Thursday, December 29, 2005
RBL's - are they really worth it?
I just added some new feeds to my RSS reader (which happens to be Outlook 12 right now) and I happened to notice a blog on Ant Drewery's blog from a few weeks back which talks about something that I feel strongly about - namely RBL's. For the most part, I despise them. Why? One main reason. Unless you build and maintain your own RBL (which I'd submit is just fine), YOU have no (or very little) control over WHO gets listed or how they (or you) get off. Let's face it - some of the folks that maintain some of the public RBL's that are available just don't care. Others want money in order to de-list you (when you get listed for some off-the-wall insane reason that no one in their right mind would do).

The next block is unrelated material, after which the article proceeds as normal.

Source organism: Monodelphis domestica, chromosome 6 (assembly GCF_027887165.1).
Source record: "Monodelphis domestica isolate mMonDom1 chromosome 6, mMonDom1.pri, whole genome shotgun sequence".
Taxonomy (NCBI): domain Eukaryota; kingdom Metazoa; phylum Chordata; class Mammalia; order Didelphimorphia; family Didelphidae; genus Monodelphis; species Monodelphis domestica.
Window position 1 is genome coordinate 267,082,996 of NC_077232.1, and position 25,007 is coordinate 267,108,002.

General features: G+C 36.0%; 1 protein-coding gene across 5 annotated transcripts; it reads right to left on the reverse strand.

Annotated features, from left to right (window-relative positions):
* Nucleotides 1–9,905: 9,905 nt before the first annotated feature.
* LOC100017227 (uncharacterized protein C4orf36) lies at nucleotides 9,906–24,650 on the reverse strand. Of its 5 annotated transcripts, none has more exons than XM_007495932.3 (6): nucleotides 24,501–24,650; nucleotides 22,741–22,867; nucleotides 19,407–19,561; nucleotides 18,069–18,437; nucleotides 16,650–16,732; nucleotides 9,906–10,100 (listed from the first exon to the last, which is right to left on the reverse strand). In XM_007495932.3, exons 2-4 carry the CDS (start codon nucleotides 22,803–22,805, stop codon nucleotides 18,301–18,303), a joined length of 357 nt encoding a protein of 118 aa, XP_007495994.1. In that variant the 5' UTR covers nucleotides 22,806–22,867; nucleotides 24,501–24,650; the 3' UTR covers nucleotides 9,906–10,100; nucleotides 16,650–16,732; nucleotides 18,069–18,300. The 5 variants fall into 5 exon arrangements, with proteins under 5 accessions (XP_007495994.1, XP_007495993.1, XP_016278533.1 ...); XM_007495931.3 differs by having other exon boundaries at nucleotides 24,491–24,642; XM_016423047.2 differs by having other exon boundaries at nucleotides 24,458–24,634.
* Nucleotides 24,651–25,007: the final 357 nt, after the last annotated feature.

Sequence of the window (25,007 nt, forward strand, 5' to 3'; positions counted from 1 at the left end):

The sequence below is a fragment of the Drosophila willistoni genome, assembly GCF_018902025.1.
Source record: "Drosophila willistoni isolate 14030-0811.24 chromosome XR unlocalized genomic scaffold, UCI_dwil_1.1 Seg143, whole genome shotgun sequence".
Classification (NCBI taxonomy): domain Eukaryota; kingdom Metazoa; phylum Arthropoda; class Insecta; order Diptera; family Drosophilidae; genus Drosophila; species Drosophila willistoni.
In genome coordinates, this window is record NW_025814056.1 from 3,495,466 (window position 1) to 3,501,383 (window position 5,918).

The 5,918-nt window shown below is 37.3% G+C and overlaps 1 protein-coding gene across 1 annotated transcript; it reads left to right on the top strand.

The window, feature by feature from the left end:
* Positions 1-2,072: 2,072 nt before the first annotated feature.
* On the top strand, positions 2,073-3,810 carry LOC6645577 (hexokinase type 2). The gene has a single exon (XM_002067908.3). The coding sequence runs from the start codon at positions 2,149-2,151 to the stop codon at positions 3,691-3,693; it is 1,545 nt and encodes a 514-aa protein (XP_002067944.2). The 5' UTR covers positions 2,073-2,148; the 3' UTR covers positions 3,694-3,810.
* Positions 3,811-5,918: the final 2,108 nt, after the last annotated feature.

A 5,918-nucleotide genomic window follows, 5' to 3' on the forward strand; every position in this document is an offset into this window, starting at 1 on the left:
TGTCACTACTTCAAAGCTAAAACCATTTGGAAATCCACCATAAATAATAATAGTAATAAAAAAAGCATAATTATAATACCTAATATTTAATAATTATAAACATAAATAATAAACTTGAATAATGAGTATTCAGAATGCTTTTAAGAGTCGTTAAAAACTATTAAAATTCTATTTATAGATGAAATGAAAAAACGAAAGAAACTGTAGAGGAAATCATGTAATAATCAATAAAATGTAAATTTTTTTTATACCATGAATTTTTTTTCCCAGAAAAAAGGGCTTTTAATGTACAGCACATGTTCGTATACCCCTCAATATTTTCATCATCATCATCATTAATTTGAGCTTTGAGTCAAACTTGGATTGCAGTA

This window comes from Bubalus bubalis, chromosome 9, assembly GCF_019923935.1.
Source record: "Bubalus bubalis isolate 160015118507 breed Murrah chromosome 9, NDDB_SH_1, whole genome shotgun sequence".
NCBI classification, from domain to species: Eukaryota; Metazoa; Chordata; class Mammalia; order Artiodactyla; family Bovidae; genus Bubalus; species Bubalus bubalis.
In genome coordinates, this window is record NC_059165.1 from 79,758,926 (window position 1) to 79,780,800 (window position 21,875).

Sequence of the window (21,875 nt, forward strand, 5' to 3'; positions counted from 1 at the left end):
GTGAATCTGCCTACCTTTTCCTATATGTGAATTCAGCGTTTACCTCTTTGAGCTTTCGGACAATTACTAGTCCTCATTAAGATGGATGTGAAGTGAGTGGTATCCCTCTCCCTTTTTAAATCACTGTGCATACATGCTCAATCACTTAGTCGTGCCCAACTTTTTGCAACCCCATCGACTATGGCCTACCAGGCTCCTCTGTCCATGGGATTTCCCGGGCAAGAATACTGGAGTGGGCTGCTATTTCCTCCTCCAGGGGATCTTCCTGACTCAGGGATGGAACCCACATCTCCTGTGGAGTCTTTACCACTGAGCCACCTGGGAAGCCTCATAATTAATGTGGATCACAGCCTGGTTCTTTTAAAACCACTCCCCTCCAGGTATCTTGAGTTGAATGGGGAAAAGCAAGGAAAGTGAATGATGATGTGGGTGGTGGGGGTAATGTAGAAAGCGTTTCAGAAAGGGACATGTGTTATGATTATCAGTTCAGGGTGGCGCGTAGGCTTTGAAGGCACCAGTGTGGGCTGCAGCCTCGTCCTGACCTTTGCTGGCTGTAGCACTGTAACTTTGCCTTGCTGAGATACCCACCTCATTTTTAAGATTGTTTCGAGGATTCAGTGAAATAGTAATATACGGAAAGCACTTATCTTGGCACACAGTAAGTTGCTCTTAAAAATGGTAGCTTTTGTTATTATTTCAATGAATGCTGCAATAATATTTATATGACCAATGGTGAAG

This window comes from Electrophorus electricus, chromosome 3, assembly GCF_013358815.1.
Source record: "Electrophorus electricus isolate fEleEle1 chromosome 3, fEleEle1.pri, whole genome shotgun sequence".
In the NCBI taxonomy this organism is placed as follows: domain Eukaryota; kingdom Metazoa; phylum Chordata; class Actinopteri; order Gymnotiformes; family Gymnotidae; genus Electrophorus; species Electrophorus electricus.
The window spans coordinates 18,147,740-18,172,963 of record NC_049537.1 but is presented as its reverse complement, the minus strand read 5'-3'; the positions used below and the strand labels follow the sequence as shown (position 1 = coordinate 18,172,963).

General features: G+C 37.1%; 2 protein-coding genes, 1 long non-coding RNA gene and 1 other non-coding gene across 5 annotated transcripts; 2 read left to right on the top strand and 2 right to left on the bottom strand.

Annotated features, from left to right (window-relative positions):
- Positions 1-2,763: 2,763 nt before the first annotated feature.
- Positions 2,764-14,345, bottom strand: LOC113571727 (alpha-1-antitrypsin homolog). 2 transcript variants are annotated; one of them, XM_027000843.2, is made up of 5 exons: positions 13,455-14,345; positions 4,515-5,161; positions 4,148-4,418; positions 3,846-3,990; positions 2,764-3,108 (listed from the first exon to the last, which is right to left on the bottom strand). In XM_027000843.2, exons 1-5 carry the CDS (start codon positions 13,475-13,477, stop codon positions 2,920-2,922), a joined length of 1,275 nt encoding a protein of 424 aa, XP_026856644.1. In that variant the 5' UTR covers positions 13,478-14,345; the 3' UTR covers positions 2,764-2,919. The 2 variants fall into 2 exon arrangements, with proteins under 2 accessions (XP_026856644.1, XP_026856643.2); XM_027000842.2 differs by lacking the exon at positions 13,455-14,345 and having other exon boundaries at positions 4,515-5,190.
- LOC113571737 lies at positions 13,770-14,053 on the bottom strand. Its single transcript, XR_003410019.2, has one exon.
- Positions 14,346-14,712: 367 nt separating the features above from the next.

I understand the fight against spam - I really do. I sympathize with companies that are burdened with a lot of spam. It can get very nasty. However, working in the e-mail field, RBL's affect a lot of things negatively, and are very often used indiscriminately by novice admins. You try explaining to your CEO why that 2 milion dollar deal can't be sent to a customer because the customer uses a RBL that has you listed on it...
I am a very strong proponent of anti-spam, but using RBL's isn't a method that I encourage - at least not to BLOCK e-mail. Use RBL's as a way of increasing the spam score of an e-mail, but don't block using them. Use SPF/SenderID as a way of increasing the spam score of an e-mail, but don't block based on missing/incorrect SPF/SenderID records. Use Reverse DNS as a way of increasing the spam score of an e-mail, but don't block based on missing/incorrect PTR records. Now blocking e-mail for invalid e-mail addresses? That's another story. I'm all for doing that. :-)